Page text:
G7 meets, $$ for vaccines, hidden hammams

Get the shots to the people.
Get the shots to the people.
Image: John Maniaci/UW Health/Handout by Reuters

Good morning, Quartz readers!

Here’s what you need to know

The US is back in the Paris Climate Agreement… It was one of the first executive orders Joe Biden signed when he became president, but as of today it’s official.

…and stands ready to talk with Iran to restore the nuclear deal. Tehran said it would “immediately reverse” its efforts to produce enriched uranium if the US lifted sanctions.

Uber suffers a loss in Britain’s Supreme Court. The company had appealed against a decision that its UK drivers should be classified as full-time employees. The court confirmed that they should, in a major blow to the gig-economy model.

It’s a moment of truth for major economies. Surveys of purchasing managers are expected to show that the US economy is recovering quickly from the pandemic but that the eurozone is not.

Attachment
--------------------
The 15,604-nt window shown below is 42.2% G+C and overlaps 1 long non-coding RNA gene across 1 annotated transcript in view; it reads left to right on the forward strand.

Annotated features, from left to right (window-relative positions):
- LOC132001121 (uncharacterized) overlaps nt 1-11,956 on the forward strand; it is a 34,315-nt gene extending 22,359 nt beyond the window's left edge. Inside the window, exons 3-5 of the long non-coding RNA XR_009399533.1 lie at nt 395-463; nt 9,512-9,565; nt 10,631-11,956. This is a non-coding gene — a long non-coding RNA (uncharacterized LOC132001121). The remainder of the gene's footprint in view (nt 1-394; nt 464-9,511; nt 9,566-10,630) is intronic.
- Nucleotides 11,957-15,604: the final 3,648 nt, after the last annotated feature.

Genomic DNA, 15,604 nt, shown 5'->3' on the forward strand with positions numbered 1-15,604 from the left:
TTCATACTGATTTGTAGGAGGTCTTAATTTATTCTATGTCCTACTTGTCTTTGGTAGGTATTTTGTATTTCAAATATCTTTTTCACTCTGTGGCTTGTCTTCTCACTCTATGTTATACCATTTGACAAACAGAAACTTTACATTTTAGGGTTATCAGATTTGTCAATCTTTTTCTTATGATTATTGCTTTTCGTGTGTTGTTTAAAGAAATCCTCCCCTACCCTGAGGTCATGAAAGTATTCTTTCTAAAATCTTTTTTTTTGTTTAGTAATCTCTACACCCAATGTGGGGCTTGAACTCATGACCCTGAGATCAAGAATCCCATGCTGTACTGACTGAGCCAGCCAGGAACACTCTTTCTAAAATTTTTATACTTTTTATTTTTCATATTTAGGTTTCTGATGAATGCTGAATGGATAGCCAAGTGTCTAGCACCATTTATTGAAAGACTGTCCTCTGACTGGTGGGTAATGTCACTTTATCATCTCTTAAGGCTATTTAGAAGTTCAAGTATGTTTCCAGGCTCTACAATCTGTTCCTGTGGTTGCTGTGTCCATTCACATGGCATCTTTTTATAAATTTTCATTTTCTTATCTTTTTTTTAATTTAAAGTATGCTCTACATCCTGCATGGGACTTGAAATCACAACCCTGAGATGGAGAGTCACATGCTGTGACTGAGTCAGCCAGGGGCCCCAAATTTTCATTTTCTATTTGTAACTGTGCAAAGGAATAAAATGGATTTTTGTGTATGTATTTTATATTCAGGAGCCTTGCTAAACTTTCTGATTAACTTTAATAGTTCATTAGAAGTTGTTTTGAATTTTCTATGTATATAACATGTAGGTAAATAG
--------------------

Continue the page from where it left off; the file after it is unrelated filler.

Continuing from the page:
The US will give poor countries $4 billion for vaccines. Biden will make a commitment to Covax at today’s G7 virtual meeting, where UK prime minister Boris Johnson will pledge surplus Covid vaccines to developing nations. More on that below.

Is this the world’s first Covid-19 passport? Australia’s labor regulator told businesses they can require that their customers be vaccinated. Meanwhile, a Greek minister said vaccinated Britons could travel to his country this summer if London and Athens reach a deal.

A Burmese protester died. The 20-year-old woman was shot while protesting against the military coup that took place in Myanmar on Feb. 1. She is the first known casualty of that movement.

What to watch for

It’s multilateralism Friday. Buckle up.

Today, Boris Johnson will convene a virtual meeting of the Group of Seven nations to discuss the role democracies should play in pandemics—both this one and future ones. (RSVP’d yes: The leaders of the US, France, Germany, Italy, Canada, and Japan.)